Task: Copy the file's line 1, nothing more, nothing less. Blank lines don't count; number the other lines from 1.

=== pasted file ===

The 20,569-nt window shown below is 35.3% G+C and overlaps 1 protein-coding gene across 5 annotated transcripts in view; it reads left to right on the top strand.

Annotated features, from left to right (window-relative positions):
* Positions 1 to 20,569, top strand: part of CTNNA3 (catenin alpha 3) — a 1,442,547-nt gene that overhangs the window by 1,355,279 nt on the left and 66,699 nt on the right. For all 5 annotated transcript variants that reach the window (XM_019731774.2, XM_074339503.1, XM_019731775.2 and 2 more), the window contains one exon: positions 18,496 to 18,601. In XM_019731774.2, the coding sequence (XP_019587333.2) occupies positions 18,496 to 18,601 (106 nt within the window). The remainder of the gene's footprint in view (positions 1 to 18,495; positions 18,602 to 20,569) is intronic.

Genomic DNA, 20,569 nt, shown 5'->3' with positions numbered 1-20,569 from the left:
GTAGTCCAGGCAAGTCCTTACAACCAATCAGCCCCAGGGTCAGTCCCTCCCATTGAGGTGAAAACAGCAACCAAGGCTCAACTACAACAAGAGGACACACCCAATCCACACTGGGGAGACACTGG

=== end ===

The 20,569-nt window shown below is 35.3% G+C and overlaps 1 protein-coding gene across 5 annotated transcripts in view; it reads left to right on the top strand.